Pre-Removal State Court Sanction Treated as if Entered by Federal District Court — “Reconsideration” Denied — Law of the Case Doctrine (Good Quote)
The state court in Paschen v. Estate of McDaniel, 2010 U.S. Dist. LEXIS 1066 (D. Idaho Jan. 7, 2010), entered a monetary sanction in the amount of $7,955 — for attorneys' fees — pursuant to Idaho Rule of Civil Procedure 11, prior to removal. The sanctioned party moved the federal district court for reconsideration after removal:
Upon removal, this Court must treat all prior state court rulings in the case as if they had been made by this Court. Resolution Trust Corp. v. BVS Development, Inc., 42 F.3d 1206, 1212 (9th Cir. 1994). Thus, the Court will treat Judge Shindurling's decision as its own for purposes of resolving the motion to reconsider filed by the Moulton Law Office.
A motion to reconsider an interlocutory ruling requires an analysis of two important principles: (1) error must be corrected; and (2) judicial efficiency demands forward progress. The former principle has led courts to hold that a denial of a motion to dismiss or for summary judgment may be reconsidered at any time before final judgment. Preaseau v. Prudential Insurance Co., 591 F.2d 74, 79-80 (9th Cir. 1979). While even an interlocutory decision becomes the "law of the case," it is not necessarily carved in stone. Justice Oliver Wendell Holmes concluded that the "law of the case" doctrine "merely expresses the practice of courts generally to refuse to reopen what has been decided, not a limit to their power." Messinger v. Anderson, 225 U.S. 436, 444 (1912). "The only sensible thing for a trial court to do is to set itself right as soon as possible when convinced that the law of the case is erroneous. There is no need to await reversal." In re Airport Car Rental Antitrust Litigation, 521 F.Supp. 568, 572 (N.D.Cal. 1981)(Schwarzer, J.).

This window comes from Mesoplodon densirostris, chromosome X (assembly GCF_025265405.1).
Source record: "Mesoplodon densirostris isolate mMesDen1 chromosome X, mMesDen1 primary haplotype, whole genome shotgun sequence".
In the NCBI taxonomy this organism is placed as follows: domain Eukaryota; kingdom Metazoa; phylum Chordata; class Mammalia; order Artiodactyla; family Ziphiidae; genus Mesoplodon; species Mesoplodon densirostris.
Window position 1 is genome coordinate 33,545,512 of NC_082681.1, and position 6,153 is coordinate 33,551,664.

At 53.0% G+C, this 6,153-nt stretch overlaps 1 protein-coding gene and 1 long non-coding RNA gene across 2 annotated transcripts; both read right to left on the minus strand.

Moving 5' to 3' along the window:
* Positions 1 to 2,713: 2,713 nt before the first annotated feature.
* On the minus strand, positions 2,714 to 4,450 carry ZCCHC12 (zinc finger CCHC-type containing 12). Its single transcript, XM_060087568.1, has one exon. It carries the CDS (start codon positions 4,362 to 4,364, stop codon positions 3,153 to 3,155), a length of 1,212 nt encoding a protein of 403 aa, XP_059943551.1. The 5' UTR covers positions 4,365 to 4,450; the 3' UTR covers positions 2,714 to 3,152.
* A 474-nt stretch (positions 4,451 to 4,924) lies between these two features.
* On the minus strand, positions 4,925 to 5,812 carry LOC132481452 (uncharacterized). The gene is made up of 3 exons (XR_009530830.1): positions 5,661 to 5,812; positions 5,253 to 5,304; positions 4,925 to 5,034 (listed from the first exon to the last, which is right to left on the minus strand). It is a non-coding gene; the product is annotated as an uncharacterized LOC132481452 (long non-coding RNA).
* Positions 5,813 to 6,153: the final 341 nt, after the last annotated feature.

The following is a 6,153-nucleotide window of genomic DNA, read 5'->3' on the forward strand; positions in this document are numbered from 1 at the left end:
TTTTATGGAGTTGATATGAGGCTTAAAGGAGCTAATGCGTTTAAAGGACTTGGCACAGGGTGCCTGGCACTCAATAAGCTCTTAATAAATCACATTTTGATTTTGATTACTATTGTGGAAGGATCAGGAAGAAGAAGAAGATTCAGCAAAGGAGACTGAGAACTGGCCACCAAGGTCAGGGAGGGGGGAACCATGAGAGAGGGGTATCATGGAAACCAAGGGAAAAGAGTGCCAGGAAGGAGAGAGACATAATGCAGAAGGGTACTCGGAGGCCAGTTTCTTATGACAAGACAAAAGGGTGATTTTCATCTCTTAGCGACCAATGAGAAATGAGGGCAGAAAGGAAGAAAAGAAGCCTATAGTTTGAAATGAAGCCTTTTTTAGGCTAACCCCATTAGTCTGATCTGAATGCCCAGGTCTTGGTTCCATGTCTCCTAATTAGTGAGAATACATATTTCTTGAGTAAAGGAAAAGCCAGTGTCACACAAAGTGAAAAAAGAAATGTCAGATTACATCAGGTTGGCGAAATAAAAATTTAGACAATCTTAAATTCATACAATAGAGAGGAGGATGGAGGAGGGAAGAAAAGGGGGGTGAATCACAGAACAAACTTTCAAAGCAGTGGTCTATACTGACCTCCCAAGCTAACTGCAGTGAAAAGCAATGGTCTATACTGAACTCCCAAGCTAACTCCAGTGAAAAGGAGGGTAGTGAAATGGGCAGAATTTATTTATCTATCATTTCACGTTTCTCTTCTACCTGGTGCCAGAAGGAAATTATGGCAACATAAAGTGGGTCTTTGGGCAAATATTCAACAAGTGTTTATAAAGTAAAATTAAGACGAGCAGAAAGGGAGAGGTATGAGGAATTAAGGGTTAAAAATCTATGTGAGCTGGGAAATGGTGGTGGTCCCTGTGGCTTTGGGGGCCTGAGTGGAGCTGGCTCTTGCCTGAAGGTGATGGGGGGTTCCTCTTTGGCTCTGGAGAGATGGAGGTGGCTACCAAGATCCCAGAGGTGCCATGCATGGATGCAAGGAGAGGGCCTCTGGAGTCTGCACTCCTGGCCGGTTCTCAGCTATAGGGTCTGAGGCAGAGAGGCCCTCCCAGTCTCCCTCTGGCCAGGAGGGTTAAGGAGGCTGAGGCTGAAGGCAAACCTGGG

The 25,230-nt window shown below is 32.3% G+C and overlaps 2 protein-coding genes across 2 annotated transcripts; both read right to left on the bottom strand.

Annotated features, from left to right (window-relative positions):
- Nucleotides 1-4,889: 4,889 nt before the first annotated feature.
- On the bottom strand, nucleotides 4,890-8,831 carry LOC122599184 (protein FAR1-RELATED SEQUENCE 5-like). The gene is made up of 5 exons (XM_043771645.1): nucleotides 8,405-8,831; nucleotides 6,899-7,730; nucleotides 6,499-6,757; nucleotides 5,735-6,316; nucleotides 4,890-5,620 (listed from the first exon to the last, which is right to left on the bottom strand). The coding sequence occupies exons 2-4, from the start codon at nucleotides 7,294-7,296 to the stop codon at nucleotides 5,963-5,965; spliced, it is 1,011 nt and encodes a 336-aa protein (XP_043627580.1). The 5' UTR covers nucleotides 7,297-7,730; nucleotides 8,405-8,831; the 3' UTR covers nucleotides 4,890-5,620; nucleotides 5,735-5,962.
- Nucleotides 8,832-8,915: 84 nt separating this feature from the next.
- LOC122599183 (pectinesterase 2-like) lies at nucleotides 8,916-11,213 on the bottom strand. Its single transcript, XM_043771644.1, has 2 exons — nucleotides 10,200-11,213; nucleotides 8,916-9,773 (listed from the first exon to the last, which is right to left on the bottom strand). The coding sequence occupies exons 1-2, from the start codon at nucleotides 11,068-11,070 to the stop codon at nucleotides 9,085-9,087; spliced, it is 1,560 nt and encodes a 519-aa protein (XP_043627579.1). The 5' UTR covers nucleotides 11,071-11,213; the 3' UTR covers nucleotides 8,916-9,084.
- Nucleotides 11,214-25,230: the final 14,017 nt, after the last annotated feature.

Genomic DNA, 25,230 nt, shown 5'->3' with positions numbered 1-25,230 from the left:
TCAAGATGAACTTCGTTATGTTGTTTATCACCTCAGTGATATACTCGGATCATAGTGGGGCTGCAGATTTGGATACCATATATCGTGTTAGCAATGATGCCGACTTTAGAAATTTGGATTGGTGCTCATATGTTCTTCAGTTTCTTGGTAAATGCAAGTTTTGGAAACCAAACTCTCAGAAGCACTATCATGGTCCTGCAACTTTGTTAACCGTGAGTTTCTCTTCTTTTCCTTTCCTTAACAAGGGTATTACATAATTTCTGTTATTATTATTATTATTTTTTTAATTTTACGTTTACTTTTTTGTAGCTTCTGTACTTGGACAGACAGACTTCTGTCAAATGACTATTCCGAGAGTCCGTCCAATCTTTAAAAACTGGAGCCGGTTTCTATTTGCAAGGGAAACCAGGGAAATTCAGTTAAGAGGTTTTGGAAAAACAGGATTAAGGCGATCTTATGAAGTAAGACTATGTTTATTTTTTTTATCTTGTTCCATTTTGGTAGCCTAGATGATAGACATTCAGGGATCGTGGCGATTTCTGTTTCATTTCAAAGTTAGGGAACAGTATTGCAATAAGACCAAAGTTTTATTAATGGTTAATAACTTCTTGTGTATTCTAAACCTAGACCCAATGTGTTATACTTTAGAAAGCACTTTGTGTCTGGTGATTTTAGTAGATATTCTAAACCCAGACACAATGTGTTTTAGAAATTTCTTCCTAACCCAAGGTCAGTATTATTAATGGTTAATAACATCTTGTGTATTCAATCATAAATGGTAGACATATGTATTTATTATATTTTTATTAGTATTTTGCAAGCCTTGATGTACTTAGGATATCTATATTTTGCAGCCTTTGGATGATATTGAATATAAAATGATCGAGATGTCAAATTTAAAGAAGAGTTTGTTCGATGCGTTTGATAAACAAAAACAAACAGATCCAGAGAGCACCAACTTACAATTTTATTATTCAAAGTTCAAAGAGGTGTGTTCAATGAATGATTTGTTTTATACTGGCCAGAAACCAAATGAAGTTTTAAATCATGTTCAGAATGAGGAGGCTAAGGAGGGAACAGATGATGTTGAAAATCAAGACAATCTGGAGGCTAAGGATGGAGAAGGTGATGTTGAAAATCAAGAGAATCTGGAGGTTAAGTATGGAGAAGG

The need to be right, however, must be balanced with the need for forward progress. A court's opinions "are not intended as mere first drafts, subject to revision and reconsideration at a litigant's pleasure." Quaker Alloy Casting Co. v. Gulfco Indus., Inc., 123 F.R.D. 282, 288 (N.D.Ill.1988) [Shadur, J.]. "Courts have distilled various grounds for reconsideration of prior rulings into three major grounds for justifying reconsideration: (1) an intervening change in controlling law; (2) the availability of new evidence or an expanded factual record; and (3) need to correct a clear error or to prevent manifest injustice." Louen v Twedt, 2007 WL 915226 (E.D.Cal. March 26, 2007). If the motion to reconsider does not fall within one of these three categories, it must be denied.
The procedural premise of this opinion raises interesting questions. For a Federal District Judge to reconsider a state court sanction raises potential Rooker-Feldman issues. What if there are appeal rights in the state court system? In addition, there are practical ramifications. What if the sanction were entered post-removal, on analogy to Willy v. Coastal Corp., 503 U.S. 131 (1992), which holds that a federal court that lacks subject matter jurisdiction due to improper removal nonetheless has the power to impose sanctions for misconduct that occurred before it? The Texas Supreme Court approved this in In re Bennett, 960 S.W.2d 35, 39 (Tex. 1997) (orig. proceeding), and the U.S. Supreme Court has not ruled that the “proceed no further” dictate of 28 U.S.C. § 1447(d) precludes it.
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